Translation:The book falls to the ground next to the table.
This sentence really highlights the inconsistency of this Hungarian course.for me If it's the book NEXT to the table it falls TO the ground......however If it's the book BY the table it falls ONTO the ground.......and not visa versa. How are we to know? I find myself just going over and over old ground simply because of these inconsistencies. Hajó.....can be a ship or a boat Hegy....can be a mountain or a hill Üzlet....can be a shop or a store Etc, etc, etc A car can STAND or PARK on the street. We don't lie ONTO the ground in English and we don't play ON trees we play in them........... sure add both answers, but please add them. I have reported these discrepancies everyday for months. but I'm still struggling to move forward because of them. I know these people are volunteers, and should be encouraged, but I'm seeing more and more new sentences being added with flying óvónő's, and/or elongated nonsensical construction, while these older translations are still full of inconsistencies and errors. I would simply like to spend 30/45 min a day working on this Hungarian course, but I'm just going over and over the same old, same old, and for far too long. I know that I can't be the only one suffering with this frustration. Happy studying to all :)
I have trouble picturing the scene. If the book is next to the table before it falls to the ground, where is it, exactly? Floating in the air? I guess it could be on a chair or something. But it would have made more sense if the sentence was more like, "The book, which is on the table next to the flowers, falls to the ground."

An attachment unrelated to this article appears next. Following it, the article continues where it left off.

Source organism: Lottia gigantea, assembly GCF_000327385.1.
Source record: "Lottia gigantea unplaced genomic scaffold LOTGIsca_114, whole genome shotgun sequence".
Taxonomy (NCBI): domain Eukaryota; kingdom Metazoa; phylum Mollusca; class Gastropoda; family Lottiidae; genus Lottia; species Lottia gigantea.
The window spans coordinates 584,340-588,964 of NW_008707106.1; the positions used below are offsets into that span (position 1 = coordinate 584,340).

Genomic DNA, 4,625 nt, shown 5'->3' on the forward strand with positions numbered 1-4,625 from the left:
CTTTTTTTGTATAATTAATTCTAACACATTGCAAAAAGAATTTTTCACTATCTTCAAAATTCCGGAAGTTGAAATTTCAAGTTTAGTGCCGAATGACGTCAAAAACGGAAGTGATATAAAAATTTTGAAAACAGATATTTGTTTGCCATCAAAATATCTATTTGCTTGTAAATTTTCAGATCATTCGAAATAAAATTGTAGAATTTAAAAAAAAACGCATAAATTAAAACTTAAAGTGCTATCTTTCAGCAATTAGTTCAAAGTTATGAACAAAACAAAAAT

I put the book falls to the ground next to the table and it wasn't accepted. I can see why present continuous might be favoured to suggest a present event rather than a past one but falls is still present tense. Moreover, in English, the model answer reads badly. We would refer to the direction of travel first and then locate it in relation to the table.
Ok. I was wondering about this too and you've answered it. But then, how would I say "The book beside the table is falling to the ground" in Hungarian? I would like to know both versions so I can distinguish them. Whilst that might sound implausible, maybe use "the curtain beside the table is falling to the ground" (which distinguishes it from the curtain away from the table (that is not falling to the ground)).
First of all, "a könyv az asztal mellett" is fine, as long as it is alone. The cohesion within the phrase is weak. It will only work as long as there is no stronger outside force to tear it apart. Like in our sentence here. We have a verb after it and, all of a sudden, it is not "the book beside the table" anymore but rather a book that falls to the ground beside the table.
Because that verb grabs the word or words in front ot it, makes it its own, makes it the word in focus: "az asztal mellett a földre esik".
This phenomenon will mostly happen when the phrase is followed by a verb. In other cases it may pass.
"A könyv az asztal mellett poros." - "The book beside the table is dusty."
It is okay. There are better ways to say this, but it is okay. Not with verbs though. They will break up that phrase.
"A könyv az asztal mellett szárad." - "The book is drying beside the table."
That is, verbs that are not themselves emphasized. If the verb itself is emphasized, then that destructive force is not tearing up the phrase: